Researchers interested in FBI activities in Latin America will find a significant body of records relating to the activities of the FBI’s Special Intelligence Service (SIS) during World War II.
3. Other NARA Record Groups with Significant FBI Records
Bureau material may also be found throughout other NARA collections. Some of the most significant ones are as follows:
RG 21: Records of District Courts of the United States
If an FBI investigation leads to a trial, it is presented in U.S. District Court. Information concerning many famous FBI cases, therefore, may be found in the records of these courts. These records are organized by their docket number, which is needed before an archivist can determine if records available on a particular case. See http://www.archives.gov/research/guide-fed-records/groups/021.html for more information.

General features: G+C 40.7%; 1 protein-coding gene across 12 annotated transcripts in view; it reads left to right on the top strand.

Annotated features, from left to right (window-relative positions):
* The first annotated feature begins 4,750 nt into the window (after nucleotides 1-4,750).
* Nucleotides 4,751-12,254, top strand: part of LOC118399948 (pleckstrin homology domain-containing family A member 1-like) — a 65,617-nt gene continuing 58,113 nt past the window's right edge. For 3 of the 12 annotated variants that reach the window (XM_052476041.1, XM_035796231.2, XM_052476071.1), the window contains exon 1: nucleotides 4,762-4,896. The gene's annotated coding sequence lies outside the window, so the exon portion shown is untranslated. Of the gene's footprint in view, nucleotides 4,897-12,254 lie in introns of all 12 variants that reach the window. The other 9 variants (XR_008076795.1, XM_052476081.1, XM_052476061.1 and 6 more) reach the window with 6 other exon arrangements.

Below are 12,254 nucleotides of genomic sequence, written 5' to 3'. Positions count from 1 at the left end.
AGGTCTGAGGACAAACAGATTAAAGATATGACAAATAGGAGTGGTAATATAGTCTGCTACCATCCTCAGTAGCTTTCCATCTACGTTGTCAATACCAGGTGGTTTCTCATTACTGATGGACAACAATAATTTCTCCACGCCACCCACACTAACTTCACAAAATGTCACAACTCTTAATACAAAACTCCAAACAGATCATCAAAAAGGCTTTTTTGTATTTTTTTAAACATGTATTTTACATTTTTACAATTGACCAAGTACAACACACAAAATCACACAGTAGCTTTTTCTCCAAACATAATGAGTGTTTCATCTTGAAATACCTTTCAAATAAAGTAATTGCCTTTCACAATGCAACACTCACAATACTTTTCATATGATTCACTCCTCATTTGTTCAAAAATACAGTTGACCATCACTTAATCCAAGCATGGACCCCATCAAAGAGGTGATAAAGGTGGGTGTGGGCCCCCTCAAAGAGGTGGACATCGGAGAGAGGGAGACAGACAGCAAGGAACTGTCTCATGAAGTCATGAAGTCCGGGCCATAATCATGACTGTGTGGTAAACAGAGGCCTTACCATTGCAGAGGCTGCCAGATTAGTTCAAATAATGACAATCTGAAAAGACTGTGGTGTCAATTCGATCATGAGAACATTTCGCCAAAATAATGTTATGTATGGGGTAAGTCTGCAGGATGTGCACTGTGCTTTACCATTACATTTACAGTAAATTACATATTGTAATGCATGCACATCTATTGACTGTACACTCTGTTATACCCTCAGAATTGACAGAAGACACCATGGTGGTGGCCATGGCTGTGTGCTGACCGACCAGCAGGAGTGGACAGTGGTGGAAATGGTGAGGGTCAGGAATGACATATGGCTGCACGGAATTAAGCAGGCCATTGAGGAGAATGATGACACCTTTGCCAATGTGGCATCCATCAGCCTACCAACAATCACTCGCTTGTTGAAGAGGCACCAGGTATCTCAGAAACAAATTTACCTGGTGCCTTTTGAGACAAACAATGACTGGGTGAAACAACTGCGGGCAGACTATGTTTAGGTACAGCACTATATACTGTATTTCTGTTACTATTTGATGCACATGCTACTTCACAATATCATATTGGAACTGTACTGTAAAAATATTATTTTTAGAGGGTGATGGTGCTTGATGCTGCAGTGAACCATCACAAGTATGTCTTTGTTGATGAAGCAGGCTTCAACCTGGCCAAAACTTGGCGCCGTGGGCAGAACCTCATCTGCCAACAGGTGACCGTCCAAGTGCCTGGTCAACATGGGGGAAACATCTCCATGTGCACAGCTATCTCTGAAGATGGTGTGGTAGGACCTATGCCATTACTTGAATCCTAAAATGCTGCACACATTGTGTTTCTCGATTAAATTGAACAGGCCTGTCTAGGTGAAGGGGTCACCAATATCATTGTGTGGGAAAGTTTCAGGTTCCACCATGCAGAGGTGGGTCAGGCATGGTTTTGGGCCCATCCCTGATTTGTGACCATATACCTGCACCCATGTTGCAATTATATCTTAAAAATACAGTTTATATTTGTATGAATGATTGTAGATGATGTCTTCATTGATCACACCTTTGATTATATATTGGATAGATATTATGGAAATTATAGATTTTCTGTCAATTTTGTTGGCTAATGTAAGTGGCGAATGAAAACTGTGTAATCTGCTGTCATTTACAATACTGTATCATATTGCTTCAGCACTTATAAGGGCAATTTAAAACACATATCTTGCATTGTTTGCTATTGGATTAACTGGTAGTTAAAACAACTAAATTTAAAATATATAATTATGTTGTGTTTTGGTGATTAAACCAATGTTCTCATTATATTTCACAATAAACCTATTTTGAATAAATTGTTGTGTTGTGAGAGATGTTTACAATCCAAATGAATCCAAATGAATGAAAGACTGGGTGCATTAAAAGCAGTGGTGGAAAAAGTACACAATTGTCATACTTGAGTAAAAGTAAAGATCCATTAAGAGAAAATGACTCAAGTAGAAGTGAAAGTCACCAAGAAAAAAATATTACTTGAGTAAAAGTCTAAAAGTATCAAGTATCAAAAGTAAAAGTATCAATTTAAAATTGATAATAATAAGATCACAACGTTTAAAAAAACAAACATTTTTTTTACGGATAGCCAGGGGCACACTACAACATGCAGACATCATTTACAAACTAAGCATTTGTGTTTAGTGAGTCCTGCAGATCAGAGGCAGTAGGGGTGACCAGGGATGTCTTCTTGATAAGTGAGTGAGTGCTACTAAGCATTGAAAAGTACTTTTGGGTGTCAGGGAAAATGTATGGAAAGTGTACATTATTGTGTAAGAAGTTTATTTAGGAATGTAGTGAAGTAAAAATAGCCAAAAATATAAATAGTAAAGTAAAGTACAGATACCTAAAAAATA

RG 59: Department of State
The FBI has had a long and deep relationship with the Department of State. In its role as America’s chief domestic counterintelligence agency and its wider role as an intelligence service, the Bureau worked closely with the State Department during World War II. The subsequent development of the FBI’s foreign liaison offices—now called legal attachés—and its expanded international cooperation on criminal and national security issues require continuing coordination with the State Department. RG 59 contains many records that detail these matters.
See http://www.archives.gov/research/guide-fed-records/groups/059.html for more information.
RG 60: Department of Justice
The FBI is a component of the Department of Justice. As a result, the records in RG 60 contain much information on the FBI. See http://www.archives.gov/research/guide-fed-records/groups/060.html for more information.
The records and official papers of individual U.S. Attorneys General, though, are housed in a variety of locations, including presidential libraries, the Library of Congress, and university libraries. These records are described in the “Papers of the Attorneys General” section below.